In recent days, President Obama seems to have maintained his slight advantage in Ohio. The latest Real Clear Politics average has Obama with almost a three point advantage in the state. Real Clear Politics has Romney as a 1.4 point favorite in Florida, but with several dissenting polls, it is clearly still in question.
But let’s assume that Obama loses these two all-important states. Pundits have already proclaimed that Ohio and Florida will be the deciders in this election. At that point, should the Obamas start packing up their things for the move back to Chicago?
This electoral map is much kinder to President Obama than Mitt Romney. While the loss of either state could prove disastrous for Romney, Obama would only need to hold onto the states he is currently winning. Losing Ohio and Florida would sting, but would only cause Obama to trail 253 to 237 with 48 electoral votes still up for grabs.
Looking at the CNN electoral map (which may be the most fun way to spend an hour to an afternoon) there are six other battleground states – Virginia, Wisconsin, Colorado, Nevada, Iowa, and New Hampshire. According to Real Clear Politics, Virginia is still essentially a toss-up. We’ll place that in the Romney column nonetheless. But in Wisconsin, Colorado, Nevada, Iowa, and New Hampshire, Obama leads. He would have to win all of these to break 270, but it’s a worst-case scenario. The picture looks even more hopeful if Obama is able to keep Virginia blue. Obama might only need three of the other swing states to be re-elected.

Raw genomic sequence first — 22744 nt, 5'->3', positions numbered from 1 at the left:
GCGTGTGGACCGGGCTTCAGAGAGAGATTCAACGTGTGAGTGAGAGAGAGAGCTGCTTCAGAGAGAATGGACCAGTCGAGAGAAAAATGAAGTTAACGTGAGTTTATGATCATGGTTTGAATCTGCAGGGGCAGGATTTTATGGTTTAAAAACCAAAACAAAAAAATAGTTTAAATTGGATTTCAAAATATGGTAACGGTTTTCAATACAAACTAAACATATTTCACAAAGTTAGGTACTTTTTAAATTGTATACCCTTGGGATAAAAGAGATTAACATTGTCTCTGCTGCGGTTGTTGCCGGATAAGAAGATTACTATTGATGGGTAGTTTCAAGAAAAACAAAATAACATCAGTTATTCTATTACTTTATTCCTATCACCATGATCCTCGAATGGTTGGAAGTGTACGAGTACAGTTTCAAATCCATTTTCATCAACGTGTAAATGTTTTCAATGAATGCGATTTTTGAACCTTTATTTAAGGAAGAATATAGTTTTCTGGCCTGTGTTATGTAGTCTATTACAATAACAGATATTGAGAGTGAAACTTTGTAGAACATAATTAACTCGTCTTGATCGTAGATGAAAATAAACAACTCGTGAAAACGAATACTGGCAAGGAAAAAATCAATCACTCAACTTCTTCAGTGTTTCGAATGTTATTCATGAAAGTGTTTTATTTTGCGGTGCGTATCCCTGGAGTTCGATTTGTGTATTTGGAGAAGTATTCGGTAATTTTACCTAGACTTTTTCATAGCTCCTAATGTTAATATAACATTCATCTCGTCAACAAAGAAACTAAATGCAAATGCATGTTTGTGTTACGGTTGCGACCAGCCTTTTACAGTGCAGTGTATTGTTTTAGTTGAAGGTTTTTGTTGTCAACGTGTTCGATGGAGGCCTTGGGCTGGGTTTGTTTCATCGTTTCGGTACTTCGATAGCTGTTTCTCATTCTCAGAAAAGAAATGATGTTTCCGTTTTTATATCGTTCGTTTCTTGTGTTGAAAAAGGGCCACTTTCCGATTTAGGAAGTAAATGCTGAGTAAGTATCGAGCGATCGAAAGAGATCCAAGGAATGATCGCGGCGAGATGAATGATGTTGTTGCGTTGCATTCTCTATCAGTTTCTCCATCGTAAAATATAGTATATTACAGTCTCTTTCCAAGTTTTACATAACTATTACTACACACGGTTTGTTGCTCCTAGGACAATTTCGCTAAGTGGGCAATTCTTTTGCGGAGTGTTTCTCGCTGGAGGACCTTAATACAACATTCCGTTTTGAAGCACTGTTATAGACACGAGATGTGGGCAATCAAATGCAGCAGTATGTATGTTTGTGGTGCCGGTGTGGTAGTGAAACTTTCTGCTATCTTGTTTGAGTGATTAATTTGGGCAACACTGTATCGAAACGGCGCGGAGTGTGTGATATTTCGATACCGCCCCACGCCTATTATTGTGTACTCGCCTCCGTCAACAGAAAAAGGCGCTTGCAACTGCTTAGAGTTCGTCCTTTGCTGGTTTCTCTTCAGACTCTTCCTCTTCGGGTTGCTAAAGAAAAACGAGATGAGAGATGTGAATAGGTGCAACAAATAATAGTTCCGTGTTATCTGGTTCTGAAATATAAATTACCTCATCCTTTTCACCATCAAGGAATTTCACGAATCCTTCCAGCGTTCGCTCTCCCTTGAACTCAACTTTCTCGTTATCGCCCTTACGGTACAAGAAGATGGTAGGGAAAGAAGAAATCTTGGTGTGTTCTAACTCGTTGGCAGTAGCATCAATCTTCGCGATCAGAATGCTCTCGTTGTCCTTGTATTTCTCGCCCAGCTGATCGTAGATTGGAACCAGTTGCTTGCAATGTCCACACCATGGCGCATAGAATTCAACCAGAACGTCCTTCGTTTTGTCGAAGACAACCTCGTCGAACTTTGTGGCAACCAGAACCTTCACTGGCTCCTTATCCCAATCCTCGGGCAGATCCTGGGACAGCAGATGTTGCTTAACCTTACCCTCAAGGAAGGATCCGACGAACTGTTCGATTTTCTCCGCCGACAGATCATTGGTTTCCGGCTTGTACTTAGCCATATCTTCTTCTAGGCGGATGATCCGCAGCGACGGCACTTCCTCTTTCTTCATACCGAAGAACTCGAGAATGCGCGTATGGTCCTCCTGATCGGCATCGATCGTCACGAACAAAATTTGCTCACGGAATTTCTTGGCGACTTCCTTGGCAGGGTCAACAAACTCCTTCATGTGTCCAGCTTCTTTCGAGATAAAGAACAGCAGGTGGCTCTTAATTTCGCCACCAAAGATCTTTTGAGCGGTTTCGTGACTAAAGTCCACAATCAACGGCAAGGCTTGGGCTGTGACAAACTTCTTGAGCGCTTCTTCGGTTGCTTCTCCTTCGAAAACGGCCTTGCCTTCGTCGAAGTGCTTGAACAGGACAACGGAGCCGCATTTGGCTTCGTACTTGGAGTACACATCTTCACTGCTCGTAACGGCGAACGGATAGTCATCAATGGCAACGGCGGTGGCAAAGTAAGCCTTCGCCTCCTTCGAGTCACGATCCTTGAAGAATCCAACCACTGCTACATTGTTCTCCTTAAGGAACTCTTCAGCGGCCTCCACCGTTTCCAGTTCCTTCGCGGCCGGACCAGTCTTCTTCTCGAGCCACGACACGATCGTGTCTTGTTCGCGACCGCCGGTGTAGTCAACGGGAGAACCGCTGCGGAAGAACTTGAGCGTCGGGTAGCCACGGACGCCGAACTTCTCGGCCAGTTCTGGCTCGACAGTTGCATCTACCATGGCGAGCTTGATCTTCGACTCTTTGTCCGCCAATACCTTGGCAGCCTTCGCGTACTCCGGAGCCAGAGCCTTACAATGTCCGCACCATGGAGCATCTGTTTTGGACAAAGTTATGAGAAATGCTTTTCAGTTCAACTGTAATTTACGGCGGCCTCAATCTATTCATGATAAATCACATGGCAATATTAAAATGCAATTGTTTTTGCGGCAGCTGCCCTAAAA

Obama is in the driver’s seat because he has no must-win states. Romney has to win either Florida or Ohio. If he were to lose both, he loses the election with it. Obama would just lose an electoral lead. Uphill battle? Certainly. Improbable that Obama would hold his leads in all those states? Perhaps. But it remains a distinct possibility that President Obama could stay in office even if he were to lose both Ohio and Florida.